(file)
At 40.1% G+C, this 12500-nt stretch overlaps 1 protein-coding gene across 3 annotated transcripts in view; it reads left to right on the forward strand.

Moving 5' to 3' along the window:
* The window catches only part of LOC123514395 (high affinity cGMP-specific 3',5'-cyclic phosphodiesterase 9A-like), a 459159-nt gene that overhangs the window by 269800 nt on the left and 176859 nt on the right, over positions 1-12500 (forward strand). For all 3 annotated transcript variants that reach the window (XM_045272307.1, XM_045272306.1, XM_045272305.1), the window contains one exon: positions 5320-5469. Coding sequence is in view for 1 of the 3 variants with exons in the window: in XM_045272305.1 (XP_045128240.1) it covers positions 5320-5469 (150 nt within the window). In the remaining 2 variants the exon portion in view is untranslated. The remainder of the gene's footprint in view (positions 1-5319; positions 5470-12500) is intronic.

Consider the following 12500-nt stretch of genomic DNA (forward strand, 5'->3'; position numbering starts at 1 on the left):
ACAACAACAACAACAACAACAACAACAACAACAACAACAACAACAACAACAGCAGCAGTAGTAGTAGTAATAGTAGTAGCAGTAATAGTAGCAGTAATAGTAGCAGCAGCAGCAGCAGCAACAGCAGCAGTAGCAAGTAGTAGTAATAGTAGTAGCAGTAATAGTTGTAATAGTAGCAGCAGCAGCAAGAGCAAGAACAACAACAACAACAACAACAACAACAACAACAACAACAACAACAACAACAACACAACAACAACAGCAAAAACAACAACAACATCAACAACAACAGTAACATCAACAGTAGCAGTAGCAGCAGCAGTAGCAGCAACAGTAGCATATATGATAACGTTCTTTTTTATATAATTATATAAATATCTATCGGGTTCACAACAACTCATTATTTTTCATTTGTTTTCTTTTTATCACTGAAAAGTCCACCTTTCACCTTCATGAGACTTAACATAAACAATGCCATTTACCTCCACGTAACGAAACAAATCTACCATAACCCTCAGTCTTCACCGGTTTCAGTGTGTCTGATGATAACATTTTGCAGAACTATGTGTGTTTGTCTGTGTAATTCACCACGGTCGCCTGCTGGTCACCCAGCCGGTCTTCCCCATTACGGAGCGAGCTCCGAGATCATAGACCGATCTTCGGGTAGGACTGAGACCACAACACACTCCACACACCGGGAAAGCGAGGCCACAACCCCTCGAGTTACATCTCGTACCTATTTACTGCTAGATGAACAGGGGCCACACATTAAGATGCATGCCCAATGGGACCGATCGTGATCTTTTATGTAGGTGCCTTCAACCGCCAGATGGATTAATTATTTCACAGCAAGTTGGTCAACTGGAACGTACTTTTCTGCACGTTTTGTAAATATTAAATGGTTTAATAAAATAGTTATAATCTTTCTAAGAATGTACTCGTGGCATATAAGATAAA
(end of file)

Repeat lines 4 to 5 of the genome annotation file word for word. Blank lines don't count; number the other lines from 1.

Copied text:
Consider the following 12500-nt stretch of genomic DNA (forward strand, 5'->3'; position numbering starts at 1 on the left):
ACAACAACAACAACAACAACAACAACAACAACAACAACAACAACAACAACAGCAGCAGTAGTAGTAGTAATAGTAGTAGCAGTAATAGTAGCAGTAATAGTAGCAGCAGCAGCAGCAGCAACAGCAGCAGTAGCAAGTAGTAGTAATAGTAGTAGCAGTAATAGTTGTAATAGTAGCAGCAGCAGCAAGAGCAAGAACAACAACAACAACAACAACAACAACAACAACAACAACAACAACAACAACAACACAACAACAACAGCAAAAACAACAACAACATCAACAACAACAGTAACATCAACAGTAGCAGTAGCAGCAGCAGTAGCAGCAACAGTAGCATATATGATAACGTTCTTTTTTATATAATTATATAAATATCTATCGGGTTCACAACAACTCATTATTTTTCATTTGTTTTCTTTTTATCACTGAAAAGTCCACCTTTCACCTTCATGAGACTTAACATAAACAATGCCATTTACCTCCACGTAACGAAACAAATCTACCATAACCCTCAGTCTTCACCGGTTTCAGTGTGTCTGATGATAACATTTTGCAGAACTATGTGTGTTTGTCTGTGTAATTCACCACGGTCGCCTGCTGGTCACCCAGCCGGTCTTCCCCATTACGGAGCGAGCTCCGAGATCATAGACCGATCTTCGGGTAGGACTGAGACCACAACACACTCCACACACCGGGAAAGCGAGGCCACAACCCCTCGAGTTACATCTCGTACCTATTTACTGCTAGATGAACAGGGGCCACACATTAAGATGCATGCCCAATGGGACCGATCGTGATCTTTTATGTAGGTGCCTTCAACCGCCAGATGGATTAATTATTTCACAGCAAGTTGGTCAACTGGAACGTACTTTTCTGCACGTTTTGTAAATATTAAATGGTTTAATAAAATAGTTATAATCTTTCTAAGAATGTACTCGTGGCATATAAGATAAA